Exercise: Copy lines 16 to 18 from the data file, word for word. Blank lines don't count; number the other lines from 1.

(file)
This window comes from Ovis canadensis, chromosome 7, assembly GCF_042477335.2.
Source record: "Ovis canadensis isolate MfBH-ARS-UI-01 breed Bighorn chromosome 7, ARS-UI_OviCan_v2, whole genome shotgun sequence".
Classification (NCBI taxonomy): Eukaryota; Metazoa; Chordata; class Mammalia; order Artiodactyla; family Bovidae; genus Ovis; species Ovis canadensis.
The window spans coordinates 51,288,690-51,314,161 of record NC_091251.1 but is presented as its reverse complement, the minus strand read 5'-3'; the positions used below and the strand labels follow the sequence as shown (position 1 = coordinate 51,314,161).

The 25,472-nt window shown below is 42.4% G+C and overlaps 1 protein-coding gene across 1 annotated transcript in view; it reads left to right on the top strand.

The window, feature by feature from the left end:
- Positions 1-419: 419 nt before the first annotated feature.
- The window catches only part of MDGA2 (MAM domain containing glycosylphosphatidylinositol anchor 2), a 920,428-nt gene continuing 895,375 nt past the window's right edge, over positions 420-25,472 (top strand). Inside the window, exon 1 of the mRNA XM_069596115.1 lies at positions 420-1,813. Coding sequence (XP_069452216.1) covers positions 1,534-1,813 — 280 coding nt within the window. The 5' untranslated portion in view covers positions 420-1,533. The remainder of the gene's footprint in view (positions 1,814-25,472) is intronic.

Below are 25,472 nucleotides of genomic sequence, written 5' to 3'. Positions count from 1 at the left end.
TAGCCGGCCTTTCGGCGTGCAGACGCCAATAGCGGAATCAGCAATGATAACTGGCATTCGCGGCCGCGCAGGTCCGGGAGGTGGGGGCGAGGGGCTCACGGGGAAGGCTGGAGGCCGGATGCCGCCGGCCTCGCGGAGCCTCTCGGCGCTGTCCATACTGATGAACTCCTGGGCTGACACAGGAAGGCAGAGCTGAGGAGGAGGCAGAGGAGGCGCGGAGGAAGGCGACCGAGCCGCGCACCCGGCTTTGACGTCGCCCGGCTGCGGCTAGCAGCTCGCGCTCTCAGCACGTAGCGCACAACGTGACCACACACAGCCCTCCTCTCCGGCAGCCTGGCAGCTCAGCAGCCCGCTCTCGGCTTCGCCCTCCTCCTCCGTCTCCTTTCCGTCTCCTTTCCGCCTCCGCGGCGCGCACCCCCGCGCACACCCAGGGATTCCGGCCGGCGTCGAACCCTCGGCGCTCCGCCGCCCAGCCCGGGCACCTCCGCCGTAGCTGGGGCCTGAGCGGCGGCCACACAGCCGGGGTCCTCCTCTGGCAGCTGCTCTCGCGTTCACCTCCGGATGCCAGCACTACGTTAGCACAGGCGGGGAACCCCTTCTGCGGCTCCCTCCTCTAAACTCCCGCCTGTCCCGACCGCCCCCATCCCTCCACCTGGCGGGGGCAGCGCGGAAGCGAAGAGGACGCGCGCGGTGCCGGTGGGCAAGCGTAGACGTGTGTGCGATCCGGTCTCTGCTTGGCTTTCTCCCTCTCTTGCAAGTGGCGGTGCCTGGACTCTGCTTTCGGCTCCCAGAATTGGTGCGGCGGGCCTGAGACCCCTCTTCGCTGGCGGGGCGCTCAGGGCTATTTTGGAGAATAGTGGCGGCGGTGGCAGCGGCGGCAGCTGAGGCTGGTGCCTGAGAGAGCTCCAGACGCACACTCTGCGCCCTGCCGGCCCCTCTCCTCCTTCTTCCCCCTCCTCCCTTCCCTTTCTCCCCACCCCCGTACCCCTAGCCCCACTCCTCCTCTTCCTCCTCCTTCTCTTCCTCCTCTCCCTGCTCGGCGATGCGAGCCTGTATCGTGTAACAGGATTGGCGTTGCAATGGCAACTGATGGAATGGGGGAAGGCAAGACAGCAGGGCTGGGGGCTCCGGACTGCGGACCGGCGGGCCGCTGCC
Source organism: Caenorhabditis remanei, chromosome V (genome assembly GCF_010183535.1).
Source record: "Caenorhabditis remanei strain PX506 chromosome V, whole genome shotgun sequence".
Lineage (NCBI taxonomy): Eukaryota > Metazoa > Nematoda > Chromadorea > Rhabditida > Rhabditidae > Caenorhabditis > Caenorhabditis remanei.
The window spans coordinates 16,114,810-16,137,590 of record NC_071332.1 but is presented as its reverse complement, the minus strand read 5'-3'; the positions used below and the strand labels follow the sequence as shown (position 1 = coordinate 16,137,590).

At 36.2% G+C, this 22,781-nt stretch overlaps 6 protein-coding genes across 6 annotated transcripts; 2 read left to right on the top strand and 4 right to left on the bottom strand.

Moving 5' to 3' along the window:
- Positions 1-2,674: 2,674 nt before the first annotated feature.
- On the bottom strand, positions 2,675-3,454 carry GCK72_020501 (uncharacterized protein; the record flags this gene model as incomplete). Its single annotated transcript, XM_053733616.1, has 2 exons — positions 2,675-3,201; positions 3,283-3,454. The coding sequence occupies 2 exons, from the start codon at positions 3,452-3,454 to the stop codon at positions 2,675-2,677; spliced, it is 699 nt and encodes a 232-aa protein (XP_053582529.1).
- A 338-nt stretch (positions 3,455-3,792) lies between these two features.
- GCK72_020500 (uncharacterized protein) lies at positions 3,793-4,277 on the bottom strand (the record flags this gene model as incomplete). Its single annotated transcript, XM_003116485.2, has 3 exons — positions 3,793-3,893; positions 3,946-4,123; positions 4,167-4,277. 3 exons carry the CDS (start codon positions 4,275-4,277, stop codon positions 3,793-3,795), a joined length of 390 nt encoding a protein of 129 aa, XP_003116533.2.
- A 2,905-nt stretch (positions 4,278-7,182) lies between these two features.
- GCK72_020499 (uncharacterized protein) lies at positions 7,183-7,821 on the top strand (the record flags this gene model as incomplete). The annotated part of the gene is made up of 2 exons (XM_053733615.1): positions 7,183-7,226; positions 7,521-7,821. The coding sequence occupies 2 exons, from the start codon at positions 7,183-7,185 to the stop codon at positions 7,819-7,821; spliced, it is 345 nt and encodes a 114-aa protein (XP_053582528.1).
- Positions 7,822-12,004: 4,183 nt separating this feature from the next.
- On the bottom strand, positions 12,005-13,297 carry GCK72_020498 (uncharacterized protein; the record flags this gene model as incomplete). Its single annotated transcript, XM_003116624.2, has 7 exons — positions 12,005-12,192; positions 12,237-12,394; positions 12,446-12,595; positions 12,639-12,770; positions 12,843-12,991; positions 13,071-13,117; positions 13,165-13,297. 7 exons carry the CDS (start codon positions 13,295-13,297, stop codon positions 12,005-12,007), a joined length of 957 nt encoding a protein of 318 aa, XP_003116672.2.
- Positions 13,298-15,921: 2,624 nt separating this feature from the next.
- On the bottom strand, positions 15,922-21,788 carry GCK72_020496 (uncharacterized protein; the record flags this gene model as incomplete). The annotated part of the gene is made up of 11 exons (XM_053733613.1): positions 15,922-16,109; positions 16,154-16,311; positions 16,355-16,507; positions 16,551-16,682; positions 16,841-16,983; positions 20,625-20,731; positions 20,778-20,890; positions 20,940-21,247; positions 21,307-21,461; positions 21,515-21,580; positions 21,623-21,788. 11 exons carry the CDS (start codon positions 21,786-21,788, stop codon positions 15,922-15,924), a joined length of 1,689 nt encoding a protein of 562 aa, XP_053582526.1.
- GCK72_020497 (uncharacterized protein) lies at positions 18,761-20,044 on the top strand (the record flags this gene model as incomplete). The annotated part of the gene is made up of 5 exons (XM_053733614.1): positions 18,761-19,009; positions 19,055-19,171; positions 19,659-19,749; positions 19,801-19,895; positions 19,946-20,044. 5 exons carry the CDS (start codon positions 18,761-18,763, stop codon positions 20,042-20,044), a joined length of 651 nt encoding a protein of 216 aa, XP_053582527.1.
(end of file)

Moving 5' to 3' along the window:
- Positions 1-2,674: 2,674 nt before the first annotated feature.
- On the bottom strand, positions 2,675-3,454 carry GCK72_020501 (uncharacterized protein; the record flags this gene model as incomplete). Its single annotated transcript, XM_053733616.1, has 2 exons — positions 2,675-3,201; positions 3,283-3,454. The coding sequence occupies 2 exons, from the start codon at positions 3,452-3,454 to the stop codon at positions 2,675-2,677; spliced, it is 699 nt and encodes a 232-aa protein (XP_053582529.1).